Toxicokinetics (TK) is a term used to describe the analysis of analyte concentration data collected during pre-clinical or nonclinical safety/toxicology studies conducted in animals. The primary goal of TK is to correlate findings of toxicity with a corresponding level of drug exposure using the primary endpoints of maximum concentration (Cmax) and the area under the curve (AUC).
In Toxicokinetic Analysis:
- Valuable data that guides further nonclinical development strategy and influences clinical development strategy (e.g., dose selection, etc.) is generated
- Dose proportionality, gender differences, and exposure comparisons following single and repeat exposure to the investigational drug are generally assessed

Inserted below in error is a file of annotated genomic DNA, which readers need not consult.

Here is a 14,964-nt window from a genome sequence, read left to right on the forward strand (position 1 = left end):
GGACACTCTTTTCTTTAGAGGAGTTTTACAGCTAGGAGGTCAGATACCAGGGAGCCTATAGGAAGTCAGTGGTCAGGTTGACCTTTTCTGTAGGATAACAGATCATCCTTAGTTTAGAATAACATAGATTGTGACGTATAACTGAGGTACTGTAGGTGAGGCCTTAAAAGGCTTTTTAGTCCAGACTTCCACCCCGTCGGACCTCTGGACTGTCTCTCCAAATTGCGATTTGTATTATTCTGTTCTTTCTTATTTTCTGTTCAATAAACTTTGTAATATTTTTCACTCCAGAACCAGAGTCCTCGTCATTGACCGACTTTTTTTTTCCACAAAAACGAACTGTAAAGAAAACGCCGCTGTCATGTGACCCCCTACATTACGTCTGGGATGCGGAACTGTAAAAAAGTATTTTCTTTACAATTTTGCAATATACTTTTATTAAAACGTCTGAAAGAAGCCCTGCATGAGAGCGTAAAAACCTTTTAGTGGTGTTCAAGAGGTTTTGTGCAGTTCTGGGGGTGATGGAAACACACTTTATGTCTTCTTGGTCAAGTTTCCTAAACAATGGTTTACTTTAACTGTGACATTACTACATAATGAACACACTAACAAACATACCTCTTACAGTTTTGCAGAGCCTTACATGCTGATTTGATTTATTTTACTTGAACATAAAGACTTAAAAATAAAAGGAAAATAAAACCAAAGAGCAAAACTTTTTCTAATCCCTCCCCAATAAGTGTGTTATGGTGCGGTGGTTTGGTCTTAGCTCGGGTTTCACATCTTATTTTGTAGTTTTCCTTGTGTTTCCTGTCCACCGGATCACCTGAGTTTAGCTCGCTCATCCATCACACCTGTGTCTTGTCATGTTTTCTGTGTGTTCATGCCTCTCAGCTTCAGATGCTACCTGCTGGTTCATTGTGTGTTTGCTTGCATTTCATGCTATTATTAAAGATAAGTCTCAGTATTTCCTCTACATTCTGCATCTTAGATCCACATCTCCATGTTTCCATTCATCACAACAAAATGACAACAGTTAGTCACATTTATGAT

- The TK arm of a nonclinical toxicology study generally has fewer timepoints and fewer subjects and endpoints compared to nonclinical and clinical PK studies
- Half-life (t1/2) may not be accurately determined in TK studies (although it is frequently estimated) due to sparse blood samples collected for concentration-time analysis
- Animals used for TK blood collection are frequently distinct from those used for collection of toxicology data, to avoid any impact of the sampling schedule on toxicology findings (with exceptions for larger animals)